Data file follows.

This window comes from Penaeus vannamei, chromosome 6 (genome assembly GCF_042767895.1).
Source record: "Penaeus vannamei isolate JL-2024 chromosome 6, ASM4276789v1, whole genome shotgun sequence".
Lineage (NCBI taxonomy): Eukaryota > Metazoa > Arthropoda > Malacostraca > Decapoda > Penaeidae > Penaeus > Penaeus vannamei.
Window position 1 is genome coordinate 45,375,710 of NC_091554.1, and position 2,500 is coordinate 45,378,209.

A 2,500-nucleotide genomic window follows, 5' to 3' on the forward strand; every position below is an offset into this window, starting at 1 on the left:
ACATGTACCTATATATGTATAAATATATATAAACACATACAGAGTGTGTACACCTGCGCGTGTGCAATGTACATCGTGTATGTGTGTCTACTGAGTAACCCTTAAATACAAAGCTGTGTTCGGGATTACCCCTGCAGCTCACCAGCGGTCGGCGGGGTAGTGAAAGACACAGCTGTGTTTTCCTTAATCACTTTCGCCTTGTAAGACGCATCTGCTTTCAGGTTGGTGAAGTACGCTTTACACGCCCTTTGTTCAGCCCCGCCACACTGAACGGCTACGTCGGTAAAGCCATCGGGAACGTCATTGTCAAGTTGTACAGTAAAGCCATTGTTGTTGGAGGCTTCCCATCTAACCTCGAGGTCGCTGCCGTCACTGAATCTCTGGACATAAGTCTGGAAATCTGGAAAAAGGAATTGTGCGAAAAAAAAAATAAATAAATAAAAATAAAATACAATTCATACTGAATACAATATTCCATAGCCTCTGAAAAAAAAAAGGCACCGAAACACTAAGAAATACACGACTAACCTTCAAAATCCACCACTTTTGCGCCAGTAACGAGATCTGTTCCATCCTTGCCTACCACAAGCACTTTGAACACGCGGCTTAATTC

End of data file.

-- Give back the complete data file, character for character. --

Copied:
This window comes from Penaeus vannamei, chromosome 6 (genome assembly GCF_042767895.1).
Source record: "Penaeus vannamei isolate JL-2024 chromosome 6, ASM4276789v1, whole genome shotgun sequence".
Lineage (NCBI taxonomy): Eukaryota > Metazoa > Arthropoda > Malacostraca > Decapoda > Penaeidae > Penaeus > Penaeus vannamei.
Window position 1 is genome coordinate 45,375,710 of NC_091554.1, and position 2,500 is coordinate 45,378,209.

A 2,500-nucleotide genomic window follows, 5' to 3' on the forward strand; every position below is an offset into this window, starting at 1 on the left:
ACATGTACCTATATATGTATAAATATATATAAACACATACAGAGTGTGTACACCTGCGCGTGTGCAATGTACATCGTGTATGTGTGTCTACTGAGTAACCCTTAAATACAAAGCTGTGTTCGGGATTACCCCTGCAGCTCACCAGCGGTCGGCGGGGTAGTGAAAGACACAGCTGTGTTTTCCTTAATCACTTTCGCCTTGTAAGACGCATCTGCTTTCAGGTTGGTGAAGTACGCTTTACACGCCCTTTGTTCAGCCCCGCCACACTGAACGGCTACGTCGGTAAAGCCATCGGGAACGTCATTGTCAAGTTGTACAGTAAAGCCATTGTTGTTGGAGGCTTCCCATCTAACCTCGAGGTCGCTGCCGTCACTGAATCTCTGGACATAAGTCTGGAAATCTGGAAAAAGGAATTGTGCGAAAAAAAAAATAAATAAATAAAAATAAAATACAATTCATACTGAATACAATATTCCATAGCCTCTGAAAAAAAAAAGGCACCGAAACACTAAGAAATACACGACTAACCTTCAAAATCCACCACTTTTGCGCCAGTAACGAGATCTGTTCCATCCTTGCCTACCACAAGCACTTTGAACACGCGGCTTAATTC